By this time dodgeball had grown by leaps and bounds and had reached every corner of Los Angeles while adult leagues could be found in virtually every major American  and European city, plus Hong Kong, Singapore, and many more. I took another trip to Japan to see my friends and explore more of the country and that pretty much sealed the deal.

So I put two and two together and in the winter of 2014 I arrived in Tokyo with two bags, one for my luggage and one filled with dodgeballs. It took me five months to navigate through all the Japanese red tape and get access to gyms, then I started hosting open gyms and inviting everyone I knew. Fourteen people came to the first game, now in our third year we average 60 (I have to limit the number of attendees), and have 100 at our Halloween and Anniversary tournaments. On New Year’s Day two couples who met at dodgeball got engaged. Another couple got married earlier this year.

But best of all I got out of the rat race. In Stardew Valley you get a farm. I have a dodgeball league.
My follow-up questions, with Will's answers:
1. How do Japanese people respond to dodgeball when it's first introduced? As casual games go, it's a bit more violent than most, since the objective is to hit people with the ball. Are there any cultural issues with that? . 

Literally every Japanese person has played dodgeball in elementary school. It's part of the official PE curriculum. But they play a different version - theirs has one ball, and when you get hit out you go behind or to the side of the opposing team. You're still in the game and the primary strategy is to pass the ball behind your opponent and hit them from there, or vice versa. (I think this is actually the most common way to play in schools around the world).

We play with 7 balls at once. When you're out, you're out of the game... but when your team gets a catch the first person in the out line gets to return.

This change (especially the 7 balls part) always gets a gasp of amazement whenever I explain it to a Japanese person.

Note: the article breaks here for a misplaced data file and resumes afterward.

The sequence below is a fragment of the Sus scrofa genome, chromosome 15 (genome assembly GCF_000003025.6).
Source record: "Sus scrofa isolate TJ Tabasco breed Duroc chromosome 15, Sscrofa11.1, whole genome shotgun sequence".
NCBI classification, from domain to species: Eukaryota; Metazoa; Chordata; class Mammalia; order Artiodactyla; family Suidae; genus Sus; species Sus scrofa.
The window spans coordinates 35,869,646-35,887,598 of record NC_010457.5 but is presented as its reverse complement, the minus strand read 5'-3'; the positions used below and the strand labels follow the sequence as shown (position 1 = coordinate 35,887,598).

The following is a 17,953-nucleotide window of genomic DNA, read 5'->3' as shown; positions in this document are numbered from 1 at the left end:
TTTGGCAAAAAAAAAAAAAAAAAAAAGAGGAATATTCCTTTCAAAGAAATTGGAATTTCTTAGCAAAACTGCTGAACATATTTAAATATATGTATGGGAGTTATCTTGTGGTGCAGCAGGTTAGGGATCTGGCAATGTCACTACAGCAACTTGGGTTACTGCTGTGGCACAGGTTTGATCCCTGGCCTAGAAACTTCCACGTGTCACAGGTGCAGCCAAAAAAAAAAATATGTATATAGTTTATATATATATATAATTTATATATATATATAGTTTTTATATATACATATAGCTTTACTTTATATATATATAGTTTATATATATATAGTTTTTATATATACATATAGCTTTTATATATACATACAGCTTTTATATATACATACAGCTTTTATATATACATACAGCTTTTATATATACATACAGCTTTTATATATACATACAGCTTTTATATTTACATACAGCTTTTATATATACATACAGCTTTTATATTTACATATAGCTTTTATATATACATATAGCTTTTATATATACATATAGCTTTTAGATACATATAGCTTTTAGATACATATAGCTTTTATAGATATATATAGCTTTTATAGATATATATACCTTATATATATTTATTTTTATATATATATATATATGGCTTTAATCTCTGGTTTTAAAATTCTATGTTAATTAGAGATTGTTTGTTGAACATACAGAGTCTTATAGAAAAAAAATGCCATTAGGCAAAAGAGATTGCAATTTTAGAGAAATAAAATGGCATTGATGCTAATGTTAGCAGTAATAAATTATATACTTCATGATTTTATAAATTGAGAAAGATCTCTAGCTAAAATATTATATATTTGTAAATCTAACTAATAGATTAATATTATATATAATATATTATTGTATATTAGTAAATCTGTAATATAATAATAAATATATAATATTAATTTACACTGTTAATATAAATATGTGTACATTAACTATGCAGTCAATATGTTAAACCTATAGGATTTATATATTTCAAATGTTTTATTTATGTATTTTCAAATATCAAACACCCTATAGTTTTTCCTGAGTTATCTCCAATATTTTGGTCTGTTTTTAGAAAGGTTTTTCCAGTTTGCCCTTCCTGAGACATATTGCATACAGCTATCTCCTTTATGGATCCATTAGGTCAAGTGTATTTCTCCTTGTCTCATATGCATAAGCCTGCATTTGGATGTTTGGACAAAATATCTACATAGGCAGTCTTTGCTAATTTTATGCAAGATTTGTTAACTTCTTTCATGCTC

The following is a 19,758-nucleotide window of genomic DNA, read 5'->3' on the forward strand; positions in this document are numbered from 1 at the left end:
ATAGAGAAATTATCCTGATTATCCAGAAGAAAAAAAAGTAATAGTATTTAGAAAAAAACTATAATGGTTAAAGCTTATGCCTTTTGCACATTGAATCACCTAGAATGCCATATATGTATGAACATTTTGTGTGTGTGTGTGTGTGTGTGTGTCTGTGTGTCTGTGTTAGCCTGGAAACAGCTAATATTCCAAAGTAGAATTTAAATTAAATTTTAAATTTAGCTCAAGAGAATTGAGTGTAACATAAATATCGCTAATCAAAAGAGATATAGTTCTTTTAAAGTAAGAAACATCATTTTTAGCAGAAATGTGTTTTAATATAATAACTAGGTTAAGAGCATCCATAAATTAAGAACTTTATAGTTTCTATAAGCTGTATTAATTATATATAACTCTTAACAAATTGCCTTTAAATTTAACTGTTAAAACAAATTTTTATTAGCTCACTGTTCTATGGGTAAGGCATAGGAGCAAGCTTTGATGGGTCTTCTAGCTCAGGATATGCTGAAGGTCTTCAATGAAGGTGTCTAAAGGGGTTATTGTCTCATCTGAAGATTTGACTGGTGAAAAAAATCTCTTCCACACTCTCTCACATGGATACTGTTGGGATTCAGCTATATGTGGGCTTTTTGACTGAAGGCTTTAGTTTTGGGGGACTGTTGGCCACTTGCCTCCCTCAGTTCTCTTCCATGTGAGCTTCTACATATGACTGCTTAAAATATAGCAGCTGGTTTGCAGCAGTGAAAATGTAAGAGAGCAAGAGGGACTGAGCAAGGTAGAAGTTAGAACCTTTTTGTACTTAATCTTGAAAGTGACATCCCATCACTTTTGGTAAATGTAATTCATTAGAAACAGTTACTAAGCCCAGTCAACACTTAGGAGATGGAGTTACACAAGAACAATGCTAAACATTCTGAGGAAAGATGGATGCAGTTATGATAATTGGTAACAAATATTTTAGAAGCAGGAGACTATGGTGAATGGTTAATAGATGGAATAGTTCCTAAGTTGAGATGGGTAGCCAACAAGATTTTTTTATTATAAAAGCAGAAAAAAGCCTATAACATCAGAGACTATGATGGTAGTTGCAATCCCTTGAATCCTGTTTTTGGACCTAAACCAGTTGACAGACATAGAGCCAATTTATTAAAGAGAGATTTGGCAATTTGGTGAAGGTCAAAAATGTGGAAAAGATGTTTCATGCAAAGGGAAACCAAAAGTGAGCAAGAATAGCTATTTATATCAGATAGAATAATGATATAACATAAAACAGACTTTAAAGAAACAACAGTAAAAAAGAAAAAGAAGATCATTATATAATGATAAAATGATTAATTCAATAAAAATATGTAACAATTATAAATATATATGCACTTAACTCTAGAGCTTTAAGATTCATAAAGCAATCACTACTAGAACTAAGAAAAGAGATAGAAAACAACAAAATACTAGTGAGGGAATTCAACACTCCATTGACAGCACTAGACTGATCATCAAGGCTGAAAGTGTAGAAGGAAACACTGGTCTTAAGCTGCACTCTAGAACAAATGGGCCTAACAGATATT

So to answer your question, they're very familiar with the game, just not our style. Most Japanese people loved the game as a kid and ours is even more fun, chaotic, and strategic.

2. What unexpected cultural adjustments have you encountered in starting/running the group? Did you have to change or adjust anything that you didn't expect?

 By far the biggest challenge I've faced is the lack of available gyms. In LA I used to be able to schedule practices for my team at the local rec center (we took it a little too seriously) by placing a call. There was always availability.

In Tokyo space is at a premium. The public gyms are few and prohibitively expensive, plus there are so many clubs and groups trying to use them that you have to book them two months in advance AND win a lottery. I finally figured a way to get access to elementary school gyms, but finding availability at those is hit and miss and it's very hard to maintain consistency. Tokyo dodgeball is pretty big now, but it could be much, much bigger if I could get gyms like I could in LA.

Culturally, the language is the biggest adjustment. When I started dodgeball I could barely speak Japanese, and I would walk into these elementary schools and try to speak with the night guards (invariably old retired men) who would look at my long hair, tank top and huge backpack full of gear--and I'd fail hard. Half of our group is made of foreigners and I think a bunch of us throwing balls at each other as hard as we can freaks some of the staff out a little. So after a year I started bringing a bottle of tea or something to be friendly.